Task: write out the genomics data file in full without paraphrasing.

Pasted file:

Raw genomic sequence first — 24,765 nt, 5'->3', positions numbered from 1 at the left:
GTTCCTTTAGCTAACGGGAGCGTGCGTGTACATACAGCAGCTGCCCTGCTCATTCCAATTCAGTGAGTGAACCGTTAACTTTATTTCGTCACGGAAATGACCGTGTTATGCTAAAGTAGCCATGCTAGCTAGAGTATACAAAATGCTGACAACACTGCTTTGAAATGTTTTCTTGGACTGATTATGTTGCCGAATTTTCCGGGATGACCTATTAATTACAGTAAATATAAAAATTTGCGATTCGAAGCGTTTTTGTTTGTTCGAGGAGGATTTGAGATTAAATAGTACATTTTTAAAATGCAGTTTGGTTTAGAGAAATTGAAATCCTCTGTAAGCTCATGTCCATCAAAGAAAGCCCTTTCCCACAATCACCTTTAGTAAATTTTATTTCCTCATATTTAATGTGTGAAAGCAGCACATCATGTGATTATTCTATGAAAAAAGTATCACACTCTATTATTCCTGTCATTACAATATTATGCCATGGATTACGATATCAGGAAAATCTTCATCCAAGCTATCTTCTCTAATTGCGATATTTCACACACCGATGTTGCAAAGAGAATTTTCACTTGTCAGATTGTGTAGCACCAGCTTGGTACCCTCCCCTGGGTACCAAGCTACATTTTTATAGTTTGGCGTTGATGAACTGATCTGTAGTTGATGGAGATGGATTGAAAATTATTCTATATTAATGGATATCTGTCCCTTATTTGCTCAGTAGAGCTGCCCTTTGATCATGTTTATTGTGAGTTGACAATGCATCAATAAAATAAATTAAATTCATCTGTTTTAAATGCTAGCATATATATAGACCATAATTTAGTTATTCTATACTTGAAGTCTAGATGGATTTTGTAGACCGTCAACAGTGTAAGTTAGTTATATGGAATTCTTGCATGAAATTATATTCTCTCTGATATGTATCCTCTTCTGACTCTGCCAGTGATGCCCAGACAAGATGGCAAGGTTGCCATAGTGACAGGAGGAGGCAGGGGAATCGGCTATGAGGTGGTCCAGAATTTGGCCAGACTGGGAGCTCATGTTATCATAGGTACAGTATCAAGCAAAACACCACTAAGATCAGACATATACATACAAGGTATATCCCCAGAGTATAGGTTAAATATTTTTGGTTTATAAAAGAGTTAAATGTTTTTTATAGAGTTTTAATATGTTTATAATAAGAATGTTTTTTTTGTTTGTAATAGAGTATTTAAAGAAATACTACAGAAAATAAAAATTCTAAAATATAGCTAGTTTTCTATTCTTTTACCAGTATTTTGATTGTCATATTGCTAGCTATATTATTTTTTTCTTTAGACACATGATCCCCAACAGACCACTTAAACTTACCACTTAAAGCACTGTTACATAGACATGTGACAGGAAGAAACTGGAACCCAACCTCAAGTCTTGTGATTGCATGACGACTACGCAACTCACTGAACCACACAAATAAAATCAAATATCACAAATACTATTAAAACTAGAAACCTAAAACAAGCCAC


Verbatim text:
Raw genomic sequence first — 24,765 nt, 5'->3', positions numbered from 1 at the left:
GTTCCTTTAGCTAACGGGAGCGTGCGTGTACATACAGCAGCTGCCCTGCTCATTCCAATTCAGTGAGTGAACCGTTAACTTTATTTCGTCACGGAAATGACCGTGTTATGCTAAAGTAGCCATGCTAGCTAGAGTATACAAAATGCTGACAACACTGCTTTGAAATGTTTTCTTGGACTGATTATGTTGCCGAATTTTCCGGGATGACCTATTAATTACAGTAAATATAAAAATTTGCGATTCGAAGCGTTTTTGTTTGTTCGAGGAGGATTTGAGATTAAATAGTACATTTTTAAAATGCAGTTTGGTTTAGAGAAATTGAAATCCTCTGTAAGCTCATGTCCATCAAAGAAAGCCCTTTCCCACAATCACCTTTAGTAAATTTTATTTCCTCATATTTAATGTGTGAAAGCAGCACATCATGTGATTATTCTATGAAAAAAGTATCACACTCTATTATTCCTGTCATTACAATATTATGCCATGGATTACGATATCAGGAAAATCTTCATCCAAGCTATCTTCTCTAATTGCGATATTTCACACACCGATGTTGCAAAGAGAATTTTCACTTGTCAGATTGTGTAGCACCAGCTTGGTACCCTCCCCTGGGTACCAAGCTACATTTTTATAGTTTGGCGTTGATGAACTGATCTGTAGTTGATGGAGATGGATTGAAAATTATTCTATATTAATGGATATCTGTCCCTTATTTGCTCAGTAGAGCTGCCCTTTGATCATGTTTATTGTGAGTTGACAATGCATCAATAAAATAAATTAAATTCATCTGTTTTAAATGCTAGCATATATATAGACCATAATTTAGTTATTCTATACTTGAAGTCTAGATGGATTTTGTAGACCGTCAACAGTGTAAGTTAGTTATATGGAATTCTTGCATGAAATTATATTCTCTCTGATATGTATCCTCTTCTGACTCTGCCAGTGATGCCCAGACAAGATGGCAAGGTTGCCATAGTGACAGGAGGAGGCAGGGGAATCGGCTATGAGGTGGTCCAGAATTTGGCCAGACTGGGAGCTCATGTTATCATAGGTACAGTATCAAGCAAAACACCACTAAGATCAGACATATACATACAAGGTATATCCCCAGAGTATAGGTTAAATATTTTTGGTTTATAAAAGAGTTAAATGTTTTTTATAGAGTTTTAATATGTTTATAATAAGAATGTTTTTTTTGTTTGTAATAGAGTATTTAAAGAAATACTACAGAAAATAAAAATTCTAAAATATAGCTAGTTTTCTATTCTTTTACCAGTATTTTGATTGTCATATTGCTAGCTATATTATTTTTTTCTTTAGACACATGATCCCCAACAGACCACTTAAACTTACCACTTAAAGCACTGTTACATAGACATGTGACAGGAAGAAACTGGAACCCAACCTCAAGTCTTGTGATTGCATGACGACTACGCAACTCACTGAACCACACAAATAAAATCAAATATCACAAATACTATTAAAACTAGAAACCTAAAACAAGCCAC